3. "Carioca" - Flying Down to Rio (1934)
4. "Boogie Woogie Bugle Boy of Company B" - Buck Privates (1941)
5. "Pass That Peace Pipe" - Good News (1947)
6. "They're Either Too Young Or Too Old" - Thank Your Lucky Stars (1943)
7. "Cheek to Cheek" - Top Hat (1935)
8. "I've Got a Gal in Kalamazoo" - Orchestra Wives (1942)
9. "The Trolley Song" - Meet Me in St. Louis (1944)
10. "Ac-Cent-U-Ate the Positive" - Here Comes the Wave (1945)
11. "Zing a Little Zong"  - Just For You (1952)
12. "Build Me a Kiss to Dream On" - The Strip (1951)
13. "Wilhemina" - Wabash Avenue (1950)
14. "Through a Long and Sleepless Night" - Come to the Stable (1949)
15. "Waltzing in the Clouds" - Spring Parade (1940)
16. "Ole Buttermilk Sky" - Canyon Passage (1946)
17. "Dust" - Under Western Stars (1938)
18. "The Woody Woodpecker Song" - Wet Blanket Policy (1948)
19. "I Poured My Heart Into a Song" - Second Fiddle (1939)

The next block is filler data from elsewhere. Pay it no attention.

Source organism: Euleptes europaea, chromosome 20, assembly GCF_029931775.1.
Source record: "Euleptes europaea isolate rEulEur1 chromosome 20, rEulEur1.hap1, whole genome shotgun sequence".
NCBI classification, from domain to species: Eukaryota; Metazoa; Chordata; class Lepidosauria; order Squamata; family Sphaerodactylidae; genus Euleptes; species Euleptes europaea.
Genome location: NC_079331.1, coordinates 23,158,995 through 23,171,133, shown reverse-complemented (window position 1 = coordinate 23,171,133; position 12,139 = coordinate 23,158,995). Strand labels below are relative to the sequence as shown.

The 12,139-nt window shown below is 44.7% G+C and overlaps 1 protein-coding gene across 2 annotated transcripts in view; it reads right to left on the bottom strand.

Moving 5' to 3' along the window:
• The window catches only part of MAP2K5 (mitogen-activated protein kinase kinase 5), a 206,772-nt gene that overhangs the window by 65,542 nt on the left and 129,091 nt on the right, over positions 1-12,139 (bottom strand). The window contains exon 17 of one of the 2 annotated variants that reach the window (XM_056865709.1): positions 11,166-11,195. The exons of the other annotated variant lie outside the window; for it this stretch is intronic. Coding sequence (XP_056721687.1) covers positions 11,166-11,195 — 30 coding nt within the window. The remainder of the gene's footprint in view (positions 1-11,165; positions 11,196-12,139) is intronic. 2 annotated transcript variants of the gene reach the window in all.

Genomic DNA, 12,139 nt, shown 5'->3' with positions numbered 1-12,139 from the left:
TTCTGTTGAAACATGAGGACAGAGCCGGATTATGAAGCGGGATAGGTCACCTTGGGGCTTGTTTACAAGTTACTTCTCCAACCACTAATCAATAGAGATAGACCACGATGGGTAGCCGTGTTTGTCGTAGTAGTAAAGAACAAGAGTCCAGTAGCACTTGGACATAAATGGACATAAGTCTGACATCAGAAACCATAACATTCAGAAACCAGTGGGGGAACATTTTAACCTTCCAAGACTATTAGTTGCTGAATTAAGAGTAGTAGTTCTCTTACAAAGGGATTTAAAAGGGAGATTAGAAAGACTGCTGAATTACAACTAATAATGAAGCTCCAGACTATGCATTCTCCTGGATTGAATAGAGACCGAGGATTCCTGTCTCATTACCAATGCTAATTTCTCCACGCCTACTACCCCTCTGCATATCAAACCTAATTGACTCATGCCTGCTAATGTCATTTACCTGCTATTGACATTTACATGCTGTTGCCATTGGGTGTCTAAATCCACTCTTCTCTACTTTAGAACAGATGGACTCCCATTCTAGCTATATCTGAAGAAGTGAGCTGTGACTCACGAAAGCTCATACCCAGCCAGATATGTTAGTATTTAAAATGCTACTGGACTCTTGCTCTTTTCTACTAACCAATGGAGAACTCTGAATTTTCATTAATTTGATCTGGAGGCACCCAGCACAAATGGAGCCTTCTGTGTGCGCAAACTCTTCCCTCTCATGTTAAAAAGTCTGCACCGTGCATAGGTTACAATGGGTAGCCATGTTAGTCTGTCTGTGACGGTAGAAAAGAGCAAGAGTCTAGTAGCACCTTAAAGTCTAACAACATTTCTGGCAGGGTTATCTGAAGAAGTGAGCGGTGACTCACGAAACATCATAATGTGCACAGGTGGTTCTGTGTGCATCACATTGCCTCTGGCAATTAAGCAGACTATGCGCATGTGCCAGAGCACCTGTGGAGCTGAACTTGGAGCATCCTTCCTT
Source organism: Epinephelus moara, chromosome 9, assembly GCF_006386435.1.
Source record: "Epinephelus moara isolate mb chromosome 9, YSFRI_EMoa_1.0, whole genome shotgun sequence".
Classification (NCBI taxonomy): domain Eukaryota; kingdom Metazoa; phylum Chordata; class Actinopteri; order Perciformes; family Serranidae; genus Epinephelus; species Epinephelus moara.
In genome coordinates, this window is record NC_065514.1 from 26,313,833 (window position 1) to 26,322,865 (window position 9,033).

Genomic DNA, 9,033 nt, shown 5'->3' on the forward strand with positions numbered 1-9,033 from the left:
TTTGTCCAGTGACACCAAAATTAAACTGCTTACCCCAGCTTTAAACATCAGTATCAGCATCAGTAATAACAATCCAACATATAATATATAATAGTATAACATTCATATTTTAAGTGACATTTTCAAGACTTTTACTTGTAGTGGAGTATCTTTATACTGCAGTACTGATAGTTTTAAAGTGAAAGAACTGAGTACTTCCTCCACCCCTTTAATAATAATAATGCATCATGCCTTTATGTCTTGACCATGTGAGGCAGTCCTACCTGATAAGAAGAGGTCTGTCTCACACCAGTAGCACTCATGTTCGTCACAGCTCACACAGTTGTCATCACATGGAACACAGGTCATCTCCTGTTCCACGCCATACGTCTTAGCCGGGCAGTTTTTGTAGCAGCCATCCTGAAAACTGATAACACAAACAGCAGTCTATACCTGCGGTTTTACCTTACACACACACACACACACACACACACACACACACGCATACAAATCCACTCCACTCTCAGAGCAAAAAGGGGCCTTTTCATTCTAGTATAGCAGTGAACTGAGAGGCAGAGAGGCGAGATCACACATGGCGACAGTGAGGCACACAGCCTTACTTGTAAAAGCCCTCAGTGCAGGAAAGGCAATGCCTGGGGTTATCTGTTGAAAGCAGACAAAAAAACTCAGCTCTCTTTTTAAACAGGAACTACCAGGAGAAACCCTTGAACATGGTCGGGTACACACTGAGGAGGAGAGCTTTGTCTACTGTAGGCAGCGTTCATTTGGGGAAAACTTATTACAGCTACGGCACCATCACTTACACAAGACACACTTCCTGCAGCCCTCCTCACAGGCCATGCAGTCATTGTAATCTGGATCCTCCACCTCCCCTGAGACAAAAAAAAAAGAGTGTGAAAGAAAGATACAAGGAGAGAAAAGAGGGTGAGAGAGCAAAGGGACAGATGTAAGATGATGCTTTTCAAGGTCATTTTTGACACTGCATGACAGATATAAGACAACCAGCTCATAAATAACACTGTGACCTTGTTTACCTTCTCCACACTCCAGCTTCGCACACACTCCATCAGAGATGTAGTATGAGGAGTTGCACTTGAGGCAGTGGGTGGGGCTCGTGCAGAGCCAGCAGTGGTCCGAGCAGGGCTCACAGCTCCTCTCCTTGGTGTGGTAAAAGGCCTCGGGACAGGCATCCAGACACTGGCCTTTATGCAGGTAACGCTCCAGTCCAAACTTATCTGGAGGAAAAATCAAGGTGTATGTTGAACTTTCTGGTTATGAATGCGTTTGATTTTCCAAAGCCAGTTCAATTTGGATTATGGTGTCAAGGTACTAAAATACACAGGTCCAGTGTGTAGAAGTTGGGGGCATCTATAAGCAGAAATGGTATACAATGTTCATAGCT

20. "Remember Me" - Mr. Dodd Takes the Air (1937)
21. "I've Got You Under My Skin" - Born to Dance (1936)

Best Best Song

A comprehensive list and ranking of the songs that won this category. 

1. "Somewhere Over the Rainbow" - The Wizard of Oz (1939)
2. "The Way You Look Tonight" - Swing Time (1936)
3. "Swinging on a Star" - Going My Way (1944)
4. "Baby, It's Cold Outside" - Neptune's Daughter (1949)
5. "In the Cool, Cool, Cool of the Evening" - Here Comes the Groom (1951)
6. "Three Coins in the Fountain" - Three Coins in the Fountain (1954)
7. "High Noon (Do Not Forsake Me, Oh My Darlin')" - High Noon (1952)
8. "It Might as Well Be Spring" - State Fair (1945)
9. "White Christmas" - Holiday Inn (1942)
10. "Thanks for the Memory" - The Big Broadcast of 1938 (1938)
11. "The Last Time I Saw Paris" - Lady Be Good (1941)
12. "Mona Lisa" - Captain Carey, U.S.A. (1950)
13. "Buttons and Bows" - The Paleface (1948)
14. "Zip-A-Dee-Doo-Dah" - Song of the South (1947)
15. "When You Wish Upon a Star" - Pinocchio (1940)
16. "Secret Love" - Calamity Jane (1953)
17. "You'll Never Know" - Hello, Frisco, Hello (1943)
18. "On the Atchinson, Topeka and Santa Fe" - Harvey Girls (1946)
19. "The Continental" - The Gay Divorcee (1934)
20. "The Lullaby of Broadway" - Gold Diggers of 1935 (1935)
21. "Sweet Leiulani" - Waikiki Wedding (1937)

No comments:

Post a Comment